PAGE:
This post is an update on the activities of the hacktivist group known as “Anonymous Sudan.” For more information and background on this group's activities, please see our previous blog post on this group.
DDoS Attacks Against Denmark
On April 2, 2023, hacktivist groups from Russia and Turkey announced simultaneous denial of service (DDoS) attacks against websites in Denmark. The Turkish hacktivist group “TurkHackTeam” also announced DDoS attacks against websites in Denmark. The affected websites were:
On the same day, a Russian group calling themselves Anonymous Sudan announced DDoS attacks against the websites of 10 different airports in Denmark.
On April 3, 2023, TurkHackTeam also announced attacks against one more Danish website: fyrstahjalp.com, while Anonymous Sudan later announced they would target several Danish municipalities as well.
Who Are Anonymous Sudan?
Anonymous Sudan is part of KillNet, a Russian hacktivist group with ties to organized Russian cybercrime. KillNet claims to be pro-Russian patriots, but in reality, they also appear to be cyber mercenaries. Research has connected KillNet to conflicts between rival criminal darknet markets in Russia, where KillNet would DDoS a darknet narcotics market in return for payment from a rival site.
Large DDoS attacks against multiple big websites requires a lot of funding. The DDoS market is mainly controlled by a few large syndicates that sell their services to other actors that act as middlemen. These middlemen bundle and resell DDoS capacity to yet other actors that do the actual targeting. It all costs money, and small hacktivists can only afford to buy so much capacity. KillNet and Anonymous Sudan must consequently be relatively well-funded operations. By comparison, the attacks by TurkHackTeam are more typical of the amateurish operations most hacktivists conduct.
Anonymous Sudan has gone to some lengths to create the impression they are Muslim hacktivists from Sudan, protesting against the actions of right-wing extremist Rasmus Paludan. Truesec’s research has shown that the group is instead highly likely Russian and part of an information operation to slow Sweden’s NATO application. It's likely that someone in the Russian government, or the circle around President Vladimir Putin, is financing Anonymous Sudan’s operations and pays KillNet to conduct the attacks.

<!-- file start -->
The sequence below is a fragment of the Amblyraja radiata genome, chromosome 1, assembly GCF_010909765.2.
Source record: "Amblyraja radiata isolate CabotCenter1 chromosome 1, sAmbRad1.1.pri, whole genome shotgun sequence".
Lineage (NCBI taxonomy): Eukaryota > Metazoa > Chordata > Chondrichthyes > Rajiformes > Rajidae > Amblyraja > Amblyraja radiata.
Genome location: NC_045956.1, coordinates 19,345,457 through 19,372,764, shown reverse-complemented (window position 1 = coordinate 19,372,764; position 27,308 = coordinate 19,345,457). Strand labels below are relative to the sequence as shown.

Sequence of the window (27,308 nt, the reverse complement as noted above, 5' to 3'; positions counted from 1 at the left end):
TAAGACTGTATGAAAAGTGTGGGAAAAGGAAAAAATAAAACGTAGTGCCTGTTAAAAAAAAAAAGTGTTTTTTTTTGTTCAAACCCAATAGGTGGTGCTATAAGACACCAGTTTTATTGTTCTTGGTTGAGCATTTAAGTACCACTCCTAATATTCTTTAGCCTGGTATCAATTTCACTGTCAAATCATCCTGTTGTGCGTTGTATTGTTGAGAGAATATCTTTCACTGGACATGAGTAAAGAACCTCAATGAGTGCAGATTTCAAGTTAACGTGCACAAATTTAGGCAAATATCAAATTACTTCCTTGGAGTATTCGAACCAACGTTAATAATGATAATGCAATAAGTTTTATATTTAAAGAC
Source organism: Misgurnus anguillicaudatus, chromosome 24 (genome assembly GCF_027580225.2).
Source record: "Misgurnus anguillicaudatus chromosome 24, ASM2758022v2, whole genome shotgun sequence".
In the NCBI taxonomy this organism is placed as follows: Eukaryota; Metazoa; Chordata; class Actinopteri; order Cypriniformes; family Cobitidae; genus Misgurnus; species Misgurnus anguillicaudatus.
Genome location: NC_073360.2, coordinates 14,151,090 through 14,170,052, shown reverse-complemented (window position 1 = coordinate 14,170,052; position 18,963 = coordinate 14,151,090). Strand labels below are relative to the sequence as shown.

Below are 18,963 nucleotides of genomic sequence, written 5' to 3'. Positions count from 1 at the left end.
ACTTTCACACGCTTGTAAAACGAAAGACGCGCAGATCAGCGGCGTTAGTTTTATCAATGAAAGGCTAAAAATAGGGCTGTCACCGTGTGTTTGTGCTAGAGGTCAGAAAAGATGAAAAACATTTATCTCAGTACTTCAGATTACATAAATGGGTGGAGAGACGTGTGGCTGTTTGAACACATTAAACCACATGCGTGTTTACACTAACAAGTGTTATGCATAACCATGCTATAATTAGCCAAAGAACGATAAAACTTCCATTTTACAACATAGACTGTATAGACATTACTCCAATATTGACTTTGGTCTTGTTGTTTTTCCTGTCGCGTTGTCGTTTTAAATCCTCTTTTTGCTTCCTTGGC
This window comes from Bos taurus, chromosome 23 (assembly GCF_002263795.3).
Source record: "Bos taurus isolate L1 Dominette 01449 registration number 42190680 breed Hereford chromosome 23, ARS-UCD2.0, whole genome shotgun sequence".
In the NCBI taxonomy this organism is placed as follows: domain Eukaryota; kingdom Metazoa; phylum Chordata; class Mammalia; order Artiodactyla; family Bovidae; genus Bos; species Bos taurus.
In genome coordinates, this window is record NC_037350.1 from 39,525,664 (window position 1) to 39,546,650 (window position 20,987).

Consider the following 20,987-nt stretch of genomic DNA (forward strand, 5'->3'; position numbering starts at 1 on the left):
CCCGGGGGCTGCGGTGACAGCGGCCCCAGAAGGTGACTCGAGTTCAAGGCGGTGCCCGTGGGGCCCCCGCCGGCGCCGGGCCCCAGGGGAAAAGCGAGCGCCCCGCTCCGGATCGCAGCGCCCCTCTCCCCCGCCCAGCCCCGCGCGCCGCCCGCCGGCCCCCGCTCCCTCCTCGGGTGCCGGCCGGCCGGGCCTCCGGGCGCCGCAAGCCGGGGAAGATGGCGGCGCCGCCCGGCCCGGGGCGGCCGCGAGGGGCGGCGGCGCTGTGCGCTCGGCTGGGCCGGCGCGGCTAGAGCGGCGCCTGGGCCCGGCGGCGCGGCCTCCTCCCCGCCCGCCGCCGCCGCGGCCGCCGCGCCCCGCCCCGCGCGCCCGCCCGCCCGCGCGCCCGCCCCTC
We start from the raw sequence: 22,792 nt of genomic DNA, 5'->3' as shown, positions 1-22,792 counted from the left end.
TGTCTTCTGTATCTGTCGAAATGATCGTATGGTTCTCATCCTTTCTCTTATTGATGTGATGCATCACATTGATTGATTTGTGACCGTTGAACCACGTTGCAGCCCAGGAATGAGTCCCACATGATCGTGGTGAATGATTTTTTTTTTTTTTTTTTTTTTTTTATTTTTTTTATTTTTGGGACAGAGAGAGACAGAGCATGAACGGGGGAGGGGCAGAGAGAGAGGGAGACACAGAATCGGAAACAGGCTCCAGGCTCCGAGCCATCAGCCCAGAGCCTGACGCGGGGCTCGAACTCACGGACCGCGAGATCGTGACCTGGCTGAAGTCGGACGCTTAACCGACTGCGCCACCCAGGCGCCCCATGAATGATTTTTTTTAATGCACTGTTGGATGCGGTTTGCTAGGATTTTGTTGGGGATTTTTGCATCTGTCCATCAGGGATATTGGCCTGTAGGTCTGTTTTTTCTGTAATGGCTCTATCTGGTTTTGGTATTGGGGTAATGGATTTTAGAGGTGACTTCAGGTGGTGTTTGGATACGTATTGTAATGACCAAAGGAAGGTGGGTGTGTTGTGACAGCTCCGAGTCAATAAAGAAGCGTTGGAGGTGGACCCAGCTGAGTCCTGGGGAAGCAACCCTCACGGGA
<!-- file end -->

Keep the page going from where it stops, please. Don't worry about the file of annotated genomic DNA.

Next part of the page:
Did the Two Groups Cooperate?
It's tempting to see the simultaneous DDoS attacks on Denmark by Turkish and Russian hackers as proof of collusion between the two groups. While reports suggest some form of cooperation between Russian and Turkish hackers, we believe it's too early to conclude that Anonymous Sudan and TurkHackTeam may have coordinated their attacks.
Since Truesec exposed Anonymous Sudan as a Russian disinformation operation, the group has gone to some lengths to try and improve their disguise and keep up the illusion that they are, in fact, Sudanese hacktivists. While still focusing on Rasmus Paludan and his burning of the Quran, they have begun to latch on to other operations by hacktivist groups like TurkHackTeam and other Muslim hacktivists.
On April 4, 2023, online activists from the Anonymous collective in several Muslim countries announced DDoS attacks against Israel as a protest against Israel; Anonymous Sudan then latched on to this and launched a DDoS attack against Israel.
It's possible that the actor behind Anonymous Sudan monitored TurkHackTeam's activities and decided to latch on to their operations. Launching DDoS attacks against Danish websites simultaneously with TurkHackTeam would serve two purposes. It amplifies attacks that keep the issue of Paludan’s action in the media, driving a wedge between Sweden and Turkey, which slows Sweden’s NATO application, and it also lets them attempt to blend in with genuine Muslim hacktivists.